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THE MUDSLINGERS are still with us / (from a HPC thread)

 

oh no, is DrBubb calling another false top in the 'dead cat'.

How many more months before bubb starts calling it what it is.......a V not a W.

 

What an idiotic posting!

Anyone who wants to test the accuracy of my forecasts can look at this thread,

and the popular one in the Market Psychology section. You will see that I have been

spot on with my market calls since at least early 2007, as we approached the top

of the 18 year cycle.

 

Many others have tried their own forecasts, and you are welcome to do the same.

Put up (your own thread, show you can do better), or shut up!

 

Does anyone today recall the thread of Property Guru, saying the market was turning in October?

And how about the others back in April saying the market was going to slide lower.

 

It is not as easy as you may think. My threads have set some sort of standard, try and beat it,

if you can.

 

The only one I happily take my hat off to, is Spline who has a very useful website,

with some tools that are a nice supplement to the ones that I use

 

You are hilarious Bubb - guess what - the housing market slows at Christmas and picks up in the Spring.

Looking forward to your claims of being correct about the top when prices fall Jan and Feb and then your silence when they start rising again.

How many years have you been wrong about the direction of the UK housing market for?

You are making a horses-petoot out of yourself with an uniformed posting like that.

But everyone knew that already

 

I will warn you now the if UK house prices stay in the channel that I have drawn here

hpiuk2009b.jpg

 

...then I will claim to have made a bullseye Market Call.

See you you lot can do better.

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so good you have to say it twice.

 

:P

 

Im thinking a letter y rather than a w, the idea being that from here we go a lot further down than a normal dip before slowly coming back up but not as high as we once were. The end of which we have a horizontal rather than increasing trajectory.

 

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http://www.telegraph.co.uk/finance/newsbys...ks-lending.html

UK property black hole threatens banks' lending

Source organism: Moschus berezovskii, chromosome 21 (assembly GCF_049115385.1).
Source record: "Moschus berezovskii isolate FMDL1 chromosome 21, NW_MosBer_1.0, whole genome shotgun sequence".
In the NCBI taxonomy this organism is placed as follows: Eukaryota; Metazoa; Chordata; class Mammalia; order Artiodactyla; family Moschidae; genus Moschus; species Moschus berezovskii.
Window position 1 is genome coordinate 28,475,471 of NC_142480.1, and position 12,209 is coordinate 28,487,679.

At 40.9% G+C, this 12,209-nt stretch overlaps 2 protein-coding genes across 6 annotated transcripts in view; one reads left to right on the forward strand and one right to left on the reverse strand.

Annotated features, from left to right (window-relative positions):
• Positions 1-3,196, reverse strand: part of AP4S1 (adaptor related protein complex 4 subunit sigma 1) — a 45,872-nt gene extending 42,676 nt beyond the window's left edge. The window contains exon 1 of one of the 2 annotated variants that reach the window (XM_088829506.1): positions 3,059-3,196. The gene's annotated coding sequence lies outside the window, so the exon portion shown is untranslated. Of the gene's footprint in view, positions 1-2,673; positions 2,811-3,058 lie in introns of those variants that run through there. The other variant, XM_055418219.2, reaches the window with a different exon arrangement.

Sunday, 20 December 2009

 

Britain is at risk of a mass sell-off of distressed properties that would send values into a double dip and impair the lending ability of banks.

...

It warned of an increasing number of loan defaults given the 44pc fall in the value of shops, offices and warehouses since 2007.

...

However, the Bank also described how the approach of the lenders to withdrawing from the property sector could jeopardise the economy's recovery.[ :lol: ]

...

But so far the banks have preferred to keep hold of most of their distressed assets while analysing their worth [i.e. mark to myth] and planning how to increase their value.

...

 

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so good you have to say it twice.

 

:P

 

Im thinking a letter y rather than a w, the idea being that from here we go a lot further down than a normal dip before slowly coming back up but not as high as we once were. The end of which we have a horizontal rather than increasing trajectory.

 

Why a "Y"?

Is that just for UK property?

 

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Why a "Y"?

Is that just for UK property?

The global economy has not recovered, apart from a bit of a bounce from stimulus spending.

The US and UK economies will go lower before excessive debts are writedown or restructured.

We have another 2-4 years to go on the downside.

 

"a Housing Bear predicted the Upturn that we saw in 2009,

the 2007 peak... and is now saying the (UK Property) Rally appears to be over."

Can you provide the links to those predictions?

 

LINK: to April 5th thread